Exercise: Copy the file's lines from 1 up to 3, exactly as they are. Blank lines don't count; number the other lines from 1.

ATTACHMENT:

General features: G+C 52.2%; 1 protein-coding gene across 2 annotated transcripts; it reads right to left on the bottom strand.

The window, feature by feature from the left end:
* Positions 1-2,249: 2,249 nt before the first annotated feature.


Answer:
General features: G+C 52.2%; 1 protein-coding gene across 2 annotated transcripts; it reads right to left on the bottom strand.

The window, feature by feature from the left end:
* Positions 1-2,249: 2,249 nt before the first annotated feature.